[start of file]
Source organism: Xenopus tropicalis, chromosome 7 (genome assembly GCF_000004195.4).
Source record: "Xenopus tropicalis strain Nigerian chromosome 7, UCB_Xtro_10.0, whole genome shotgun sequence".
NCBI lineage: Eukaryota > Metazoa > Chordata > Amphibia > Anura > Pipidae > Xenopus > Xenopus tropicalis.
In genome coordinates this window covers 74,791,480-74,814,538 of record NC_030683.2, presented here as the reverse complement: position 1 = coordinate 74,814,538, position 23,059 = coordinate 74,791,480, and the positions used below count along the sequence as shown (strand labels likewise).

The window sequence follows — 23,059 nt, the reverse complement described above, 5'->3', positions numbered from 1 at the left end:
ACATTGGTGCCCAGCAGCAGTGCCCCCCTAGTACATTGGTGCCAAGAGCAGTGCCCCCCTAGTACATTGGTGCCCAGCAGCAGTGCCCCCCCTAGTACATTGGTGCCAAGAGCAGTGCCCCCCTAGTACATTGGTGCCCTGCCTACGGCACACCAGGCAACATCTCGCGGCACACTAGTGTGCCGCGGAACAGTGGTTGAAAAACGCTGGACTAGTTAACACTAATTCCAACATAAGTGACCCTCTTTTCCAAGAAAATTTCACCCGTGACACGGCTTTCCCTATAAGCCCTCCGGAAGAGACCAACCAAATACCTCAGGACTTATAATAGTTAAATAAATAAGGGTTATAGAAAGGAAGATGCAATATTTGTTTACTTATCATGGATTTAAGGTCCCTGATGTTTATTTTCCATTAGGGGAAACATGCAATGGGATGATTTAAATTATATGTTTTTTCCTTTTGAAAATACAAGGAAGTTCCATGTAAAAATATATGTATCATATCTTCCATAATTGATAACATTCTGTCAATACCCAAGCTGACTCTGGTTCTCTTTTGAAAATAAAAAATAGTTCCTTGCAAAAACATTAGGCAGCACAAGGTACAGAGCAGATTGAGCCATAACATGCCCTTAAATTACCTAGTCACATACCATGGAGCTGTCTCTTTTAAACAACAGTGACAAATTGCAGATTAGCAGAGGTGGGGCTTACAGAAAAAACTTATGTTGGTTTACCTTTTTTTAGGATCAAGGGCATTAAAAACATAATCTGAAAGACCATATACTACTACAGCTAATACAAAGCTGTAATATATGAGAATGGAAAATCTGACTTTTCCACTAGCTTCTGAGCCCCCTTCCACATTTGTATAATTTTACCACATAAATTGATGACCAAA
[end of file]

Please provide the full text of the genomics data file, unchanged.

Source organism: Xenopus tropicalis, chromosome 7 (genome assembly GCF_000004195.4).
Source record: "Xenopus tropicalis strain Nigerian chromosome 7, UCB_Xtro_10.0, whole genome shotgun sequence".
NCBI lineage: Eukaryota > Metazoa > Chordata > Amphibia > Anura > Pipidae > Xenopus > Xenopus tropicalis.
In genome coordinates this window covers 74,791,480-74,814,538 of record NC_030683.2, presented here as the reverse complement: position 1 = coordinate 74,814,538, position 23,059 = coordinate 74,791,480, and the positions used below count along the sequence as shown (strand labels likewise).

The window sequence follows — 23,059 nt, the reverse complement described above, 5'->3', positions numbered from 1 at the left end:
ACATTGGTGCCCAGCAGCAGTGCCCCCCTAGTACATTGGTGCCAAGAGCAGTGCCCCCCTAGTACATTGGTGCCCAGCAGCAGTGCCCCCCCTAGTACATTGGTGCCAAGAGCAGTGCCCCCCTAGTACATTGGTGCCCTGCCTACGGCACACCAGGCAACATCTCGCGGCACACTAGTGTGCCGCGGAACAGTGGTTGAAAAACGCTGGACTAGTTAACACTAATTCCAACATAAGTGACCCTCTTTTCCAAGAAAATTTCACCCGTGACACGGCTTTCCCTATAAGCCCTCCGGAAGAGACCAACCAAATACCTCAGGACTTATAATAGTTAAATAAATAAGGGTTATAGAAAGGAAGATGCAATATTTGTTTACTTATCATGGATTTAAGGTCCCTGATGTTTATTTTCCATTAGGGGAAACATGCAATGGGATGATTTAAATTATATGTTTTTTCCTTTTGAAAATACAAGGAAGTTCCATGTAAAAATATATGTATCATATCTTCCATAATTGATAACATTCTGTCAATACCCAAGCTGACTCTGGTTCTCTTTTGAAAATAAAAAATAGTTCCTTGCAAAAACATTAGGCAGCACAAGGTACAGAGCAGATTGAGCCATAACATGCCCTTAAATTACCTAGTCACATACCATGGAGCTGTCTCTTTTAAACAACAGTGACAAATTGCAGATTAGCAGAGGTGGGGCTTACAGAAAAAACTTATGTTGGTTTACCTTTTTTTAGGATCAAGGGCATTAAAAACATAATCTGAAAGACCATATACTACTACAGCTAATACAAAGCTGTAATATATGAGAATGGAAAATCTGACTTTTCCACTAGCTTCTGAGCCCCCTTCCACATTTGTATAATTTTACCACATAAATTGATGACCAAA